D. Jeffrey Bingham and Glenn R. Kreider. Dispensationalism and the History of Redemption: A Developing and Diverse Tradition. Chicago: Moody Publishers, 2015. See here to buy the book.
Dispensationalism and the History of Redemption contains
essays by ten scholars about dispensationalism. The scholars include
Craig A. Blaising, Darrell L. Bock, Oscar A. Campos, Nathan D. Holstein,
Eugene H. Merrill, T. Maurice Pugh, Michael J. Svigel, and Stanley D.
Toussant. Each scholar has some connection with Dallas Theological
Seminary, which teaches dispensationalism. Each scholar either has a
degree from DTS, or he teaches there.
What is dispensationalism? More specifically, what is the
dispensationalism that is promoted and engaged in this book? First of
all, dispensationalism maintains that God has dealt with people in
different ways throughout history. God’s ways of operating in Old
Testament times were not entirely the same as God’s ways of operating in
New Testament times. In Old Testament times, there was a focus on the
nation of Israel, observing the Torah, and offering sacrifices to atone
for sin. In New Testament times, there is a church that consists of
Jews and Gentiles, Christians are not expected to observe the Mosaic
law, and the blood of Christ is what atones for sin. Of course, many
Christians believe this, even those who would not classify themselves as
dispensationalists. Dispensationalists have been accused, however, of
teaching that people were saved by works in Old Testament times
(particularly under the Mosaic law), a charge that is denied in this
Second, dispensationalism distinguishes between Israel and the
church. In the Old Testament, God makes promises to Israel about
possessing the land of Canaan and prospering there. For
dispensationalists, these promises are to be interpreted literally and
as applying to the people of Israel. By contrast, other Christians have
regarded the promises as ultimately symbolic of the work of Christ or
God’s spiritual blessings for the church.
There are other features that have characterized dispensationalism.
There is a dispensationalist teaching that God offered to send the
Messianic era if Israel would repent, that God established the church
when Israel did not to do so, and that God would send the Messianic era
and restore Israel after she repents. There is a belief in a
pretribulational rapture, the idea that God will take Christians to
heaven before the Great Tribulation, which will precede the second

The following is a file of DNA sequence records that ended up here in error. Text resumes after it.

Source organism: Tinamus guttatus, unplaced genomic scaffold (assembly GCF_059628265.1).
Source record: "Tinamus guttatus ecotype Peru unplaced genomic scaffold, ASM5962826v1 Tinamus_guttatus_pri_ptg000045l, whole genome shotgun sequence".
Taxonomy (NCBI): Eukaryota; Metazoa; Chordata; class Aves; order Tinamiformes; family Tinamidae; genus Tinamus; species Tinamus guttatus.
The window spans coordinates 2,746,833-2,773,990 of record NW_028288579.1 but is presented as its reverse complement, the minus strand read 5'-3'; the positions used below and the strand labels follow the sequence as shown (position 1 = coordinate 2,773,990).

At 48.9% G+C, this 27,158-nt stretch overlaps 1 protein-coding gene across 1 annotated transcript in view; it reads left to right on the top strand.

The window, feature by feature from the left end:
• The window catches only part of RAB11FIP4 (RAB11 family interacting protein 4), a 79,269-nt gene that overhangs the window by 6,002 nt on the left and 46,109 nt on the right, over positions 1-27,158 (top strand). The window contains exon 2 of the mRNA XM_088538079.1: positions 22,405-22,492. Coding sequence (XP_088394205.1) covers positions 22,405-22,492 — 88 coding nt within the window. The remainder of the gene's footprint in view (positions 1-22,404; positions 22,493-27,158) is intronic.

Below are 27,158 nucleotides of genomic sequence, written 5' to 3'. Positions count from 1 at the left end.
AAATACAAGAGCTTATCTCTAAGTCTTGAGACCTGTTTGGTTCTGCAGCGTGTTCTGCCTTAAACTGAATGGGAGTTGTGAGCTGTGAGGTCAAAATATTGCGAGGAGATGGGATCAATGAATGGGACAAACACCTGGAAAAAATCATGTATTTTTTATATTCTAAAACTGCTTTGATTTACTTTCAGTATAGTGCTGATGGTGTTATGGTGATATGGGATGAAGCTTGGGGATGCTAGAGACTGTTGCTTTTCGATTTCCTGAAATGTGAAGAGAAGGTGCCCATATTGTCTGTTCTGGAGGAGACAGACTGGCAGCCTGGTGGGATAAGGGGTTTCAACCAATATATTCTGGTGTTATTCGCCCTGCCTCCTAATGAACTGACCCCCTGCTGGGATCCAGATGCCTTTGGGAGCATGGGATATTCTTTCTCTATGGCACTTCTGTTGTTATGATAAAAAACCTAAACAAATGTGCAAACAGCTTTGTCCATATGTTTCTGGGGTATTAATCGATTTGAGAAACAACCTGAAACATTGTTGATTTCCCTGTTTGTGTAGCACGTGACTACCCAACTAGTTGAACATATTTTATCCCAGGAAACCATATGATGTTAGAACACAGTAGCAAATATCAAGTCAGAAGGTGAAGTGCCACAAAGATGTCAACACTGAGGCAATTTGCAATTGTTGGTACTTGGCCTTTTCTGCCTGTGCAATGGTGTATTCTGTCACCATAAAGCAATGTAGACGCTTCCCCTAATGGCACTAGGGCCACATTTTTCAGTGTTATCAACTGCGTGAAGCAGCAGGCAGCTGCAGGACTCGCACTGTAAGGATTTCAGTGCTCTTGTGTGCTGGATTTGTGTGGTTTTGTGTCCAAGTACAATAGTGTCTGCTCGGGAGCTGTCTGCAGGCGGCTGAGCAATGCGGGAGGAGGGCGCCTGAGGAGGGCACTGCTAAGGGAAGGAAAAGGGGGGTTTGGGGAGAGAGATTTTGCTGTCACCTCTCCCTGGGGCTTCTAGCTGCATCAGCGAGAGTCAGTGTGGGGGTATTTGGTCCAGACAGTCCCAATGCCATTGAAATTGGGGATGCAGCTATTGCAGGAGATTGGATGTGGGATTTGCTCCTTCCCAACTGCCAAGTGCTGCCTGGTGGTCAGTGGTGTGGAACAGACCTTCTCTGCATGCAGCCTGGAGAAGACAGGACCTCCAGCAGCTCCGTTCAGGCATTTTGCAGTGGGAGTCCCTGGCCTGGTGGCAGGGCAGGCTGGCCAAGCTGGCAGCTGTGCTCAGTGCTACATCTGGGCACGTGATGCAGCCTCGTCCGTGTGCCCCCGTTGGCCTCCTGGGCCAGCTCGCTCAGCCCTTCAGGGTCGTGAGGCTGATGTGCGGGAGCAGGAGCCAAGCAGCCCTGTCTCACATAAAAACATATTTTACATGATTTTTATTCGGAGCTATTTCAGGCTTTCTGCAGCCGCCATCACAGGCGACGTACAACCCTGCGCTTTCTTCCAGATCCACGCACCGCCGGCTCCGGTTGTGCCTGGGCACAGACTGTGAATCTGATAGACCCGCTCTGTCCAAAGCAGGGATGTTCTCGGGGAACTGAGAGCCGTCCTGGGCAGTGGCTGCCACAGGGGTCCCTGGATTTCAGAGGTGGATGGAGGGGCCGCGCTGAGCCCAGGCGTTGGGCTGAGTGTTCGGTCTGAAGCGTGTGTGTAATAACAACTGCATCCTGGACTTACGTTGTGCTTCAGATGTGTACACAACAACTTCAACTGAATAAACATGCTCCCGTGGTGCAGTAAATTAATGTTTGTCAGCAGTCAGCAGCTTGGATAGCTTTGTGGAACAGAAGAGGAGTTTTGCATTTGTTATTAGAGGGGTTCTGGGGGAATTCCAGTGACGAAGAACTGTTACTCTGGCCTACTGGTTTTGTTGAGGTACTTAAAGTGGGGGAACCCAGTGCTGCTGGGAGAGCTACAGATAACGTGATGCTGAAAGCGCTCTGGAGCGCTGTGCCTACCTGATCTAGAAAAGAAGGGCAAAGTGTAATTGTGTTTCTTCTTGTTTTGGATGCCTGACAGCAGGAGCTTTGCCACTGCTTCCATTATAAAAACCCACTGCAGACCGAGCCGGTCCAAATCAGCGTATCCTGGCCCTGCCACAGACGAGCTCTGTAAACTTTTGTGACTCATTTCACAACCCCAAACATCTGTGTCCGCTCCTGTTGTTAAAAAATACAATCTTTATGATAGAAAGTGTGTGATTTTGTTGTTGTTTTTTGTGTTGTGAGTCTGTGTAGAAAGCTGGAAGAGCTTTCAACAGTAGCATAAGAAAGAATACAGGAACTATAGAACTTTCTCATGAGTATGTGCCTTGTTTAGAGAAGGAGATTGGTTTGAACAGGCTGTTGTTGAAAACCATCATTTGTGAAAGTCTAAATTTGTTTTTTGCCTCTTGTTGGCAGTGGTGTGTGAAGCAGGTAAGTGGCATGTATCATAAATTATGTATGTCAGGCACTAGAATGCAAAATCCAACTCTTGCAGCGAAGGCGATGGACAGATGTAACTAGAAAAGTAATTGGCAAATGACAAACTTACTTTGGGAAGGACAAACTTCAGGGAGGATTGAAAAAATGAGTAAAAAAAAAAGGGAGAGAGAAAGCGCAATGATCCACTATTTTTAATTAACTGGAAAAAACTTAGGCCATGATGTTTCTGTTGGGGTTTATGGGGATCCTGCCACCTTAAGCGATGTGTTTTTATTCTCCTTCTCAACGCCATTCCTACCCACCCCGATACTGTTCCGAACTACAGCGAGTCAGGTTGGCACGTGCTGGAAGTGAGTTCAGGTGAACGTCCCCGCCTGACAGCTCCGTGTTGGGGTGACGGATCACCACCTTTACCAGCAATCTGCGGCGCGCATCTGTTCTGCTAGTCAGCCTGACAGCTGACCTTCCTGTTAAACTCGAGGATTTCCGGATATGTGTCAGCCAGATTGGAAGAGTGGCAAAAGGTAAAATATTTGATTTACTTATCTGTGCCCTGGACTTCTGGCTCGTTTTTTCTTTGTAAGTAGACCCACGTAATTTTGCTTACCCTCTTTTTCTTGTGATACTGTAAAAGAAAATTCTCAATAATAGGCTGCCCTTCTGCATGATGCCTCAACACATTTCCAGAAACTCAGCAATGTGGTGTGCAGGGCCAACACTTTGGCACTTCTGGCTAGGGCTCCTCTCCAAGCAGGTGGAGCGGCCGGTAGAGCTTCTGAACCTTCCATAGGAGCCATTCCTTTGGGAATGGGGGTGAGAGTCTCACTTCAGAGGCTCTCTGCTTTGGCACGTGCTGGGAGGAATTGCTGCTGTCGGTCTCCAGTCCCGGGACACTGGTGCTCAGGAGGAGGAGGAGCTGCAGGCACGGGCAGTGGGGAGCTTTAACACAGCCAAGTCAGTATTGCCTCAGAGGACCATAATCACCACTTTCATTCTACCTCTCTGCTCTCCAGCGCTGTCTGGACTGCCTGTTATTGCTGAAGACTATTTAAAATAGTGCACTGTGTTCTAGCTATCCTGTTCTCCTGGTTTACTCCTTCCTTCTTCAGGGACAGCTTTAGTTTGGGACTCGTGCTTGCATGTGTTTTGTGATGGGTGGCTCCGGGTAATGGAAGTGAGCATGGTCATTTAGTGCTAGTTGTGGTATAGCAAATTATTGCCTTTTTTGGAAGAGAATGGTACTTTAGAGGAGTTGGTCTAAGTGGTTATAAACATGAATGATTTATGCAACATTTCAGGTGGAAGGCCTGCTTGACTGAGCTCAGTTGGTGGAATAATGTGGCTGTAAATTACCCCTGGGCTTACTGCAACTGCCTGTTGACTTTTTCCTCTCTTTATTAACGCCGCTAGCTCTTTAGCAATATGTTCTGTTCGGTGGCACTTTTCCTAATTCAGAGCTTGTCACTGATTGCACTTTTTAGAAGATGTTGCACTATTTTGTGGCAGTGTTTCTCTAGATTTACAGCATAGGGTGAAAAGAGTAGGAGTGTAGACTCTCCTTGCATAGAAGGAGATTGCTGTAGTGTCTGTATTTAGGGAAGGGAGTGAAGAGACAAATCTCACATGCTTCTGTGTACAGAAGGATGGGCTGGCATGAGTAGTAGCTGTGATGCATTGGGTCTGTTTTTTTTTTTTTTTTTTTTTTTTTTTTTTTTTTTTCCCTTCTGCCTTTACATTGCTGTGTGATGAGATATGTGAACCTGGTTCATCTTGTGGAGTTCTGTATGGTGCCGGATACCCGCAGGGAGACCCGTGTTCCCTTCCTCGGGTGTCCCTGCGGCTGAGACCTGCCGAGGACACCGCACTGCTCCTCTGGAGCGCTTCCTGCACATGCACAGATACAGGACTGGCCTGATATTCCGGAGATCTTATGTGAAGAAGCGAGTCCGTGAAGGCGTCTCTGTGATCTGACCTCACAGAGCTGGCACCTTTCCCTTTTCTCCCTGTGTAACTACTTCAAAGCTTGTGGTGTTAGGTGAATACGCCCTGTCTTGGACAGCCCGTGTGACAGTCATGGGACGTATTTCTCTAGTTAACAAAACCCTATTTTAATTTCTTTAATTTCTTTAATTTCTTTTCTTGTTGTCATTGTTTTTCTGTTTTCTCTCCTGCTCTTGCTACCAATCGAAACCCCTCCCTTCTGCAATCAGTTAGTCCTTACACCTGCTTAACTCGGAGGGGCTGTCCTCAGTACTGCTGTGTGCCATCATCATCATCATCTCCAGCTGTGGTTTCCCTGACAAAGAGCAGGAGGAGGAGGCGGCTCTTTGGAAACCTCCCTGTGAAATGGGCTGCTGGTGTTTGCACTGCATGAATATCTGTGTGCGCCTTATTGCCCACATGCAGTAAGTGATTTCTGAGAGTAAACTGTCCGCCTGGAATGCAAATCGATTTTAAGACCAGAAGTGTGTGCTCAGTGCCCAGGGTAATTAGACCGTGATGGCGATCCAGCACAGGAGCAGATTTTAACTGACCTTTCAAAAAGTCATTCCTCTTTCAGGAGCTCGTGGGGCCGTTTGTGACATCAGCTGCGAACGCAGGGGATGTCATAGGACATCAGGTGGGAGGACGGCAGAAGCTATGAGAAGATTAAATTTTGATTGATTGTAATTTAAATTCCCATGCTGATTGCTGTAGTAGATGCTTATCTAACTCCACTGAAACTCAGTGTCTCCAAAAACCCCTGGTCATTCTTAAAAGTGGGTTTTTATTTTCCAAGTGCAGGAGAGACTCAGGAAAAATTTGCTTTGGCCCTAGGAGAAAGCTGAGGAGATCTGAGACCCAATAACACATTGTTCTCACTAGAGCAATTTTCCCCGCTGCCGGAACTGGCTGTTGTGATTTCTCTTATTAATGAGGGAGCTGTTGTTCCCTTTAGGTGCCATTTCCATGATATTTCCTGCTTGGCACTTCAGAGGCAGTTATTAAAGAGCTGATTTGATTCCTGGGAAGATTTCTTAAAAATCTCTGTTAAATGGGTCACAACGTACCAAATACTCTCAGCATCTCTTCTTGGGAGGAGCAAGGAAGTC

coming of Christ to earth.
The book defines and defends dispensationalism. It mentions
different kinds of dispensationalism (classic, revised, and progressive)
and the differences of opinion among dispensationalists. A few essays
contrast dispensationalism with Covenant Theology. One essay discusses
the history of dispensationalism. It divides the history of
dispensationalism into seven eras, the way that many dispensationalists
divide biblical history into seven dispensations. Other essays struggle
with the issue of dispensationalism and biblical interpretation: What
does it mean to interpret the Bible literally, as dispensationalists
claim to do? How does dispensationalism relate to the tendency of many
Christians to believe that the Bible speaks to them personally? There
are also essays about dispensationalism and the Old Testament, the New
Testament, and eschatology.
The book is informative, and it can whet one’s appetite as it
portrays dispensationalism as a diverse belief system that has undergone
development. The book is unsatisfying, however, in that it did not
really explain why God operates as God does, under dispensationalism.
Perhaps one can draw conclusions: God worked with Israel in the Old
Testament so that she would bless the nations, but God then worked
through the church after Israel as a nation failed to repent, making
Israel an unsuitable vessel for God’s purposes. God will still restore
Israel, however. The book also should have gone into how Israelites
were justified by grace through faith even under the Mosaic law.
The book also should have tackled more arguments that Covenant
Theology has made. Covenant Theology has argued that Old Testament
promises to Israel are treated as symbolic in the New Testament. The
book should have interacted with its arguments by addressing how
dispensationalists have interpreted such passages.
An index would also have been helpful. That way, readers can refresh
their memories about the distinction among classical, revised, and
I give this book 3.5 stars. It is worth reading on account of its information. Yet, I was still hungry after reading it.
I received a complimentary review copy of this book from the publisher, in exchange for an honest review.